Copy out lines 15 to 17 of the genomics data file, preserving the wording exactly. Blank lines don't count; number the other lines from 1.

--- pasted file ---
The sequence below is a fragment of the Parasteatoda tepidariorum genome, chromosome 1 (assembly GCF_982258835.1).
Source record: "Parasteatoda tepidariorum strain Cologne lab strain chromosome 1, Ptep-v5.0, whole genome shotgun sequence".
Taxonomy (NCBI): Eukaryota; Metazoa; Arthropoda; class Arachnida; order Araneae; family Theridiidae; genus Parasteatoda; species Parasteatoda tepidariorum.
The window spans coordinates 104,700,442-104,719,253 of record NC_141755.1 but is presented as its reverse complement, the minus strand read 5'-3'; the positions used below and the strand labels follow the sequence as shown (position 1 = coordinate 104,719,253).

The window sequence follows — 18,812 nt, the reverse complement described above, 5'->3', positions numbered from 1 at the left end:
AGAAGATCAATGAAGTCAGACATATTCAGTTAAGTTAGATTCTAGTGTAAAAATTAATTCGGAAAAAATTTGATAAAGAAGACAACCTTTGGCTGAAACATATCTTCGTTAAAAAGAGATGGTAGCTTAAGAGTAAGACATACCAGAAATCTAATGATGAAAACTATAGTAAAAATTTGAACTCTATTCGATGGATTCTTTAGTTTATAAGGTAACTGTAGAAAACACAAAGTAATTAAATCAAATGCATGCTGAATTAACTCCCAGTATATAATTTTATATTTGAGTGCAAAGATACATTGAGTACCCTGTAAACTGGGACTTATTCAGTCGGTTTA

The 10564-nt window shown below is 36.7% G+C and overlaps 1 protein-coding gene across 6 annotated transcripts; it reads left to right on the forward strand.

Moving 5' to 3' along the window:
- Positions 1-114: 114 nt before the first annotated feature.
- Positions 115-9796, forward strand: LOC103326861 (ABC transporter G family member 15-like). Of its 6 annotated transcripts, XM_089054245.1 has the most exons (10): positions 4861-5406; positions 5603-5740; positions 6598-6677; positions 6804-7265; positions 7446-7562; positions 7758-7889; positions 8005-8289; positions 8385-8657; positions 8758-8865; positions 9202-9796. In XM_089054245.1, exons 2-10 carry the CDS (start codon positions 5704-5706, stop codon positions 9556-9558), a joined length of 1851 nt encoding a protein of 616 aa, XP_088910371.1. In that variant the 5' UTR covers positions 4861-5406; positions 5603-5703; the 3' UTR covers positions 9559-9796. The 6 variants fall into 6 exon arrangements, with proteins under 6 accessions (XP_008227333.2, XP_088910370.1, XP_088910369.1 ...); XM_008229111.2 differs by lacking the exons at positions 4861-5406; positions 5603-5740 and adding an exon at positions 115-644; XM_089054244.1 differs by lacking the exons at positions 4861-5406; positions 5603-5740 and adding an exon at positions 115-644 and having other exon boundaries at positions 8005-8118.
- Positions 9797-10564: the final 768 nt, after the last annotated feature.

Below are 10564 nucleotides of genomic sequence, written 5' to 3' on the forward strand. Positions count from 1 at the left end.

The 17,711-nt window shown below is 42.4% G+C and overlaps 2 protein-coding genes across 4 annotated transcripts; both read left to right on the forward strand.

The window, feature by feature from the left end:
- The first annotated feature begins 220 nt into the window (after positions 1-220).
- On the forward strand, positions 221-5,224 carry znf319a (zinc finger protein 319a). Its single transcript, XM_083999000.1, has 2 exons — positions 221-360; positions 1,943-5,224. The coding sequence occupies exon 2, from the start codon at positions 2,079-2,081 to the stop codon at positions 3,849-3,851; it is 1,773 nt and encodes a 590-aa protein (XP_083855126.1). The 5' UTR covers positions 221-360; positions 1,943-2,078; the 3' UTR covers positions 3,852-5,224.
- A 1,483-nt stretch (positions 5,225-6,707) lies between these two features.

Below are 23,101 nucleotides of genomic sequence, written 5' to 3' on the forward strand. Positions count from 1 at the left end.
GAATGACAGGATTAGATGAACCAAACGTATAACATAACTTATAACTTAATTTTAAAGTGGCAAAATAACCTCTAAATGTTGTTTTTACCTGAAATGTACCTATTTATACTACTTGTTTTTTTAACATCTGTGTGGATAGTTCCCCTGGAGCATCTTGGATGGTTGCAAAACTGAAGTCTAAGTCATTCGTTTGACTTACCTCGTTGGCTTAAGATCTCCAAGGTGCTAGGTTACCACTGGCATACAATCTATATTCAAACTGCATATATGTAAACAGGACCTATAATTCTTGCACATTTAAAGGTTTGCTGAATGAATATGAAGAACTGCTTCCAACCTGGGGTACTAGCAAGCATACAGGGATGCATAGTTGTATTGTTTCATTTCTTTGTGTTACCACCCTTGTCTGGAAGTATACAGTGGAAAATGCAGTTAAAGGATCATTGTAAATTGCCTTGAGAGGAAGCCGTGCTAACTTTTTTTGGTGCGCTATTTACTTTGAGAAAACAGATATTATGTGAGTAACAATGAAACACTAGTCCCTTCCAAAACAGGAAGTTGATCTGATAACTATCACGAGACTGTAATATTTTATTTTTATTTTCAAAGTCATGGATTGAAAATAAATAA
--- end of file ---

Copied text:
- The first annotated feature begins 220 nt into the window (after positions 1-220).
- On the forward strand, positions 221-5,224 carry znf319a (zinc finger protein 319a). Its single transcript, XM_083999000.1, has 2 exons — positions 221-360; positions 1,943-5,224. The coding sequence occupies exon 2, from the start codon at positions 2,079-2,081 to the stop codon at positions 3,849-3,851; it is 1,773 nt and encodes a 590-aa protein (XP_083855126.1). The 5' UTR covers positions 221-360; positions 1,943-2,078; the 3' UTR covers positions 3,852-5,224.
- A 1,483-nt stretch (positions 5,225-6,707) lies between these two features.